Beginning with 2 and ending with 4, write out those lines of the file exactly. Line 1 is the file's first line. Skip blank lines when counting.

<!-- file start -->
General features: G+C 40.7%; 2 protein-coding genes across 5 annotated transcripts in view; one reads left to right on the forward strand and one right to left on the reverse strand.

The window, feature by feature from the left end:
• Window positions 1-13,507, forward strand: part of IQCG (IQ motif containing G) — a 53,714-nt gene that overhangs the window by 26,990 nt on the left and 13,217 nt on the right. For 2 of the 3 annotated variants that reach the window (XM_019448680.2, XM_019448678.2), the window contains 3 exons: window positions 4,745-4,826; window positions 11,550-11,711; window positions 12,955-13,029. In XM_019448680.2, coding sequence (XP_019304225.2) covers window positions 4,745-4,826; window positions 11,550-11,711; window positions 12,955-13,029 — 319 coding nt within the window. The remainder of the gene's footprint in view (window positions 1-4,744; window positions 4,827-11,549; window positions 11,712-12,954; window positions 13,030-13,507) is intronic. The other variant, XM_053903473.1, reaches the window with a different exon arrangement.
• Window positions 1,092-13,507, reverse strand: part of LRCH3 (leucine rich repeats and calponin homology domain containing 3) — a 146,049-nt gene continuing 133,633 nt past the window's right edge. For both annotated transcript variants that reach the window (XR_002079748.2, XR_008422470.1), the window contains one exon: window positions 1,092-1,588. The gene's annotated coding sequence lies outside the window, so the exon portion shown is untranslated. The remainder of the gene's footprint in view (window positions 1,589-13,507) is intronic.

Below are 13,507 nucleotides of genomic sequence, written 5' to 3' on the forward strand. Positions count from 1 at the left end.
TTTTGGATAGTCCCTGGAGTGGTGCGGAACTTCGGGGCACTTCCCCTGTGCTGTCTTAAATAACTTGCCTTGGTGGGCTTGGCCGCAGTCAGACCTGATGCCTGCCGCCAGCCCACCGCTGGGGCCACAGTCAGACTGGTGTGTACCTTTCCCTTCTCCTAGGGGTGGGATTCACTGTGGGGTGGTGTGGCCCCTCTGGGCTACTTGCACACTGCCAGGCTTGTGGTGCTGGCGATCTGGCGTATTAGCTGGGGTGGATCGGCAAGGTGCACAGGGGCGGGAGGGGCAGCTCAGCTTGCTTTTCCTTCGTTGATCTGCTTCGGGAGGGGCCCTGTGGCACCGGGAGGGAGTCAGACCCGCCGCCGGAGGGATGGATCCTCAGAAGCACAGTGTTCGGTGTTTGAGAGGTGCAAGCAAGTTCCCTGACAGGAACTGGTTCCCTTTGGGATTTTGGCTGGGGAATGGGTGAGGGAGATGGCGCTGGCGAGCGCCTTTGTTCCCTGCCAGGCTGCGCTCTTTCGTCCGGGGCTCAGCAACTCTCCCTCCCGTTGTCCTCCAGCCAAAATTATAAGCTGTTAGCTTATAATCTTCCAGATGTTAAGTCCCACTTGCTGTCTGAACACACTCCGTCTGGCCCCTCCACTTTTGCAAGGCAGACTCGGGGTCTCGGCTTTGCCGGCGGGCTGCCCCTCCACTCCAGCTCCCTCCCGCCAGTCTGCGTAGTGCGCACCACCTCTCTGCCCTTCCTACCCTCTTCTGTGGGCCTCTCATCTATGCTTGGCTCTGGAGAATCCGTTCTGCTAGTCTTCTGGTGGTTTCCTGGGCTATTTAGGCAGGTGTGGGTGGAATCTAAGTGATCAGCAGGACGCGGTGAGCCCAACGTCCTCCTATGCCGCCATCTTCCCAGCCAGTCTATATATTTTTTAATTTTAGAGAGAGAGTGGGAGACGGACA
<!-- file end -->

The window, feature by feature from the left end:
• Window positions 1-13,507, forward strand: part of IQCG (IQ motif containing G) — a 53,714-nt gene that overhangs the window by 26,990 nt on the left and 13,217 nt on the right. For 2 of the 3 annotated variants that reach the window (XM_019448680.2, XM_019448678.2), the window contains 3 exons: window positions 4,745-4,826; window positions 11,550-11,711; window positions 12,955-13,029. In XM_019448680.2, coding sequence (XP_019304225.2) covers window positions 4,745-4,826; window positions 11,550-11,711; window positions 12,955-13,029 — 319 coding nt within the window. The remainder of the gene's footprint in view (window positions 1-4,744; window positions 4,827-11,549; window positions 11,712-12,954; window positions 13,030-13,507) is intronic. The other variant, XM_053903473.1, reaches the window with a different exon arrangement.
• Window positions 1,092-13,507, reverse strand: part of LRCH3 (leucine rich repeats and calponin homology domain containing 3) — a 146,049-nt gene continuing 133,633 nt past the window's right edge. For both annotated transcript variants that reach the window (XR_002079748.2, XR_008422470.1), the window contains one exon: window positions 1,092-1,588. The gene's annotated coding sequence lies outside the window, so the exon portion shown is untranslated. The remainder of the gene's footprint in view (window positions 1,589-13,507) is intronic.